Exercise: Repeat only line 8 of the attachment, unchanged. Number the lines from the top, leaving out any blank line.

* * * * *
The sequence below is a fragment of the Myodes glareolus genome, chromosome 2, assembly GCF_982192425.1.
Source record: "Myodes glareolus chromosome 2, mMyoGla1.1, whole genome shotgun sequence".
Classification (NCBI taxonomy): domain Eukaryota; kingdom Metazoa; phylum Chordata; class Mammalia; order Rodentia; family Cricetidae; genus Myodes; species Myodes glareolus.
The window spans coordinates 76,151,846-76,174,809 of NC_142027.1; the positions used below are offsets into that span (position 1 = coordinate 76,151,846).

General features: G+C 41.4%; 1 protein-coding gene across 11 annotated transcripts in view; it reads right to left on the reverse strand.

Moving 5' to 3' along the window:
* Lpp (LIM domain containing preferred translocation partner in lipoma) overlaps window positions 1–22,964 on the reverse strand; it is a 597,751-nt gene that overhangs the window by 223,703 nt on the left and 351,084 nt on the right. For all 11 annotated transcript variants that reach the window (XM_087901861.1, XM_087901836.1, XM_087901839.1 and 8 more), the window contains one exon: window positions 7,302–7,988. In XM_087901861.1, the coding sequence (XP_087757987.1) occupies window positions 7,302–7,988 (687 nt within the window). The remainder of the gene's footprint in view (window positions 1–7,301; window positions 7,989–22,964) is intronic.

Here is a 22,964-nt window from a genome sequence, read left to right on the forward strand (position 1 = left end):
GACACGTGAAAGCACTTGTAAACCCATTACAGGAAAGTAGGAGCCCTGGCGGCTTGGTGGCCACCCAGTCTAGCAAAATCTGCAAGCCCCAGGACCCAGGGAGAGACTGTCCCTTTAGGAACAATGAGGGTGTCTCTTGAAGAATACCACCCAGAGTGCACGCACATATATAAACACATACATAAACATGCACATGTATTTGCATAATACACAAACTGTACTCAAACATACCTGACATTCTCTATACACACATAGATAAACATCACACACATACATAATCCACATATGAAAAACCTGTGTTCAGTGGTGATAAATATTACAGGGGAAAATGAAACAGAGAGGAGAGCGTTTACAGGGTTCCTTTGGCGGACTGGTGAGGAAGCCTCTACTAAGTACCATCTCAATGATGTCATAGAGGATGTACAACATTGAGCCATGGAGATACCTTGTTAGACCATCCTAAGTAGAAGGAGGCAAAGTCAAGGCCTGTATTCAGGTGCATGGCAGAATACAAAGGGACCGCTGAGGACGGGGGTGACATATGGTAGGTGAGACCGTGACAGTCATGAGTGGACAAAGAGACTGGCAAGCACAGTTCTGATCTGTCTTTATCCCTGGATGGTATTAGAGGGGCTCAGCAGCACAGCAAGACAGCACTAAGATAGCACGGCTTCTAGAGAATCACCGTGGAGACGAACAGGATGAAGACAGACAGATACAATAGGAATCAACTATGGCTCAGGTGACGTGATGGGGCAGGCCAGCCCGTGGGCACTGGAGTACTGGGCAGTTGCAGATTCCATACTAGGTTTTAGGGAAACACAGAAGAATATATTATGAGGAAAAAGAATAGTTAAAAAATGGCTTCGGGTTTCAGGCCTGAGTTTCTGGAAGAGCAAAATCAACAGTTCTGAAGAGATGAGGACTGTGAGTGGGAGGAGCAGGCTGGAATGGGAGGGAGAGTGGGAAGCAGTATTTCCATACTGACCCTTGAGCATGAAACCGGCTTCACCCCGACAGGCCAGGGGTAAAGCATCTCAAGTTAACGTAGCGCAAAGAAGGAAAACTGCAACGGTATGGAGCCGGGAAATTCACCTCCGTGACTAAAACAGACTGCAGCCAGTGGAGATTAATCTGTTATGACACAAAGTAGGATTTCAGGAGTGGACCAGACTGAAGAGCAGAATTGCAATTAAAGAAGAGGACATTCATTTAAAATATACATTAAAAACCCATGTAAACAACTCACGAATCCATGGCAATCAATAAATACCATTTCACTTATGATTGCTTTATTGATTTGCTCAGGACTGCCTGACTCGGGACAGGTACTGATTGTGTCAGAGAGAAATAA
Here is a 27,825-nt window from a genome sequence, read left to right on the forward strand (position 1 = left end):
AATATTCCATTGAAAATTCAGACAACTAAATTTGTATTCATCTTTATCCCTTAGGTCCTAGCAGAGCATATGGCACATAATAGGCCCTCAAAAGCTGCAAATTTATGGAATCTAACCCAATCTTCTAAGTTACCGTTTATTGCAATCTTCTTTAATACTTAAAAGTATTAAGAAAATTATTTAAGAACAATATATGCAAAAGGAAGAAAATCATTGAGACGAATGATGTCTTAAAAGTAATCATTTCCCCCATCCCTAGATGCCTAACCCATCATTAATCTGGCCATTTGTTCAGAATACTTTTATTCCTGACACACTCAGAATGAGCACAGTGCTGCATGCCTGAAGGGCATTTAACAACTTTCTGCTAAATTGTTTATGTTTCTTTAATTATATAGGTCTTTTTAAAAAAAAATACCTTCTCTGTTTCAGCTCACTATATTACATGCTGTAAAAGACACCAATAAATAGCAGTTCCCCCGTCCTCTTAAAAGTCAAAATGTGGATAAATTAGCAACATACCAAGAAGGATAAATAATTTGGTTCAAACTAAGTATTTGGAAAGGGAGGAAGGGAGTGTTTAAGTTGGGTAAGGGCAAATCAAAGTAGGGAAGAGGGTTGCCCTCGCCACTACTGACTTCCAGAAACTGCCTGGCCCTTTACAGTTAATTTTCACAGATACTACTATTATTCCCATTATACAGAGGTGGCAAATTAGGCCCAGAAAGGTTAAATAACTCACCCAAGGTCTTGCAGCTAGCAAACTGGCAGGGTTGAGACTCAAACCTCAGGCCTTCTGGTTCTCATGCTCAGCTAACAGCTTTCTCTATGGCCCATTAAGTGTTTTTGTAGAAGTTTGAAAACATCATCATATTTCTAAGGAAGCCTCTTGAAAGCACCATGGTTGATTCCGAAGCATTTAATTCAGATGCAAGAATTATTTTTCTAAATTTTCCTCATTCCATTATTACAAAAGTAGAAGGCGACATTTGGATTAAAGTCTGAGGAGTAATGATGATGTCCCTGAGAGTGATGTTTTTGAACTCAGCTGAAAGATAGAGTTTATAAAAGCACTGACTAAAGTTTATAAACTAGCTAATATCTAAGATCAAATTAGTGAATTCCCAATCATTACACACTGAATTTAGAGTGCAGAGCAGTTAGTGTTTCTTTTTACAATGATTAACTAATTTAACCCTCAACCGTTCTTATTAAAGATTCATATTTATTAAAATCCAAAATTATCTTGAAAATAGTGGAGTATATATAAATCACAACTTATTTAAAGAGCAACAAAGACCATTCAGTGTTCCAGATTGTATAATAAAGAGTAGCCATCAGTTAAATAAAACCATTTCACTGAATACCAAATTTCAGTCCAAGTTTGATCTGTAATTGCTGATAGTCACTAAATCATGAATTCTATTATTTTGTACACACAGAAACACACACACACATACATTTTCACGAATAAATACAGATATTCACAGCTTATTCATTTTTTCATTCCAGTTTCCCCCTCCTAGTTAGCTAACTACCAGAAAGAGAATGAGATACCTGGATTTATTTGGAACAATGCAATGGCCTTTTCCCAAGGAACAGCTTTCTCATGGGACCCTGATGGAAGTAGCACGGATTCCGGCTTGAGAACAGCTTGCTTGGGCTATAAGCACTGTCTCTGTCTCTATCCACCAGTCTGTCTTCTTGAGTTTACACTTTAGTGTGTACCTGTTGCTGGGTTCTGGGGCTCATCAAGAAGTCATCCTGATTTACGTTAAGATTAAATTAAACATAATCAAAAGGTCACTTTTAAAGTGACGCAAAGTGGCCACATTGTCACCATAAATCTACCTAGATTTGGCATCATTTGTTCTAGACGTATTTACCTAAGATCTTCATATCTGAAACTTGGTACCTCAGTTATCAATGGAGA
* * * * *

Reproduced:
Here is a 22,964-nt window from a genome sequence, read left to right on the forward strand (position 1 = left end):